Rowing is the kind of sport that takes over your life. Dilettantes need not apply. It’s a full-body workout that demands strength, a strong core, good balance, co-ordination and endurance. Masters races are 1,000 metres long; “head” races, where boats start 10 or 20 seconds apart, may be four kilometres. Barb Prevedello instantly fell in love with it during a visit to the Hanlan Boat Club in Toronto when she was in her 40s.

You row facing backwards, so it’s Di Mara, a retired realtor, at the stern of this double scull. Prevedello, in the bow, helps run her family’s business, including Prevedello and Mathews, a wine importing company. But she admits she’s focused on rowing all summer. She has to be on the water just after dawn.

“There’s a serenity on the water at that time of day. We’re a mile off Toronto. It’s a great way to start your day,” she says.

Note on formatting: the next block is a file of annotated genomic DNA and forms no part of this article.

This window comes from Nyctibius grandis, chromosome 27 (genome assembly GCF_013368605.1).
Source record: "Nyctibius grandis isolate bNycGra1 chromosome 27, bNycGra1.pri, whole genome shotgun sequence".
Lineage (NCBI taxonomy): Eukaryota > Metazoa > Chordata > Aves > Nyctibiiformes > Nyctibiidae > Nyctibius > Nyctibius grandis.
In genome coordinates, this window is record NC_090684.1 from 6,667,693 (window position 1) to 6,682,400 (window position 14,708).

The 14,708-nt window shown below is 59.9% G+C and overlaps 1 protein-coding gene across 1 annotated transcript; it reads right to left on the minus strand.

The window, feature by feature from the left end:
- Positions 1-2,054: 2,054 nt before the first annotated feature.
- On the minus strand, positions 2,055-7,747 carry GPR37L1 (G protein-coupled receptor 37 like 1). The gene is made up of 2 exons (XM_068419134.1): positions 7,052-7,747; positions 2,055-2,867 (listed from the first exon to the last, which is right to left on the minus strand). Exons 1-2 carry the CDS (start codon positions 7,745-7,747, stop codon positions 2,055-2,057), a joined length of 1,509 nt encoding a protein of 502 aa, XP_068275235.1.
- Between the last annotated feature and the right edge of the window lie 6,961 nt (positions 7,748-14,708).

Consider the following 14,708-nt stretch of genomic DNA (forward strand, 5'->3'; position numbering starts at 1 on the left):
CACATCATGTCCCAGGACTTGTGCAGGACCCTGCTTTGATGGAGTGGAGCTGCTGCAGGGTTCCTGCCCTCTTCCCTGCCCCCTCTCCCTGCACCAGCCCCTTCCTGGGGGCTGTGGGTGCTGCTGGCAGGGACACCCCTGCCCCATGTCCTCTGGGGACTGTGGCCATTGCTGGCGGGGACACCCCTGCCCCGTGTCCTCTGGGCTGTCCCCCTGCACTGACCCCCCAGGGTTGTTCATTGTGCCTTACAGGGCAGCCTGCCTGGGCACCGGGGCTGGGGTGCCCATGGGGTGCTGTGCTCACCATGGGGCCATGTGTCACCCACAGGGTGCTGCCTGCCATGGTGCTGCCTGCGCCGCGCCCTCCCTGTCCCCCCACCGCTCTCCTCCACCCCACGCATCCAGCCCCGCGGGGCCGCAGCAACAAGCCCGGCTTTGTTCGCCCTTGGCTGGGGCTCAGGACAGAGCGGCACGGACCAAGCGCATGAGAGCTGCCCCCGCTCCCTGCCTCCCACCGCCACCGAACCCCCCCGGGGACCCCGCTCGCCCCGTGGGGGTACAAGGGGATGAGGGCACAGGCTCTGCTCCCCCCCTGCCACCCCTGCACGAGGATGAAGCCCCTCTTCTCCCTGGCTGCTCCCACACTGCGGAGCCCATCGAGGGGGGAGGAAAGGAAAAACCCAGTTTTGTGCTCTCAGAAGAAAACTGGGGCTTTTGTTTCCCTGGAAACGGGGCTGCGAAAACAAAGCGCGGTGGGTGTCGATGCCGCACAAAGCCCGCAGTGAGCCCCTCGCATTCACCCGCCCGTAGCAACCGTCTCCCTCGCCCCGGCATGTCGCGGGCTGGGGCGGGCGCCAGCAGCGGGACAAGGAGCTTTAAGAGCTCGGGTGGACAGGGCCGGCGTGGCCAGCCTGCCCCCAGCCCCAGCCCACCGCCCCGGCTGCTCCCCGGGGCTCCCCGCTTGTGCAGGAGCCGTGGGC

Great conditioning helped Prevedello rebound from hip replacement surgery she scheduled between rowing seasons. “It didn’t stop me at all,” she says, “and now it’s perfect.”

This September, Prevedello, Mara and others from the Hanlan Club will compete at the FISA (International Rowing Federation) World Rowing Masters regatta at the Royal Canadian Henley Regatta course in St. Catharines, Ont. Racing at the 2009 World Masters Games in Sydney, Australia, was such fun that they’re planning to enter the 2013 Masters in Torino, Italy. “I can’t wait,” says Prevedello.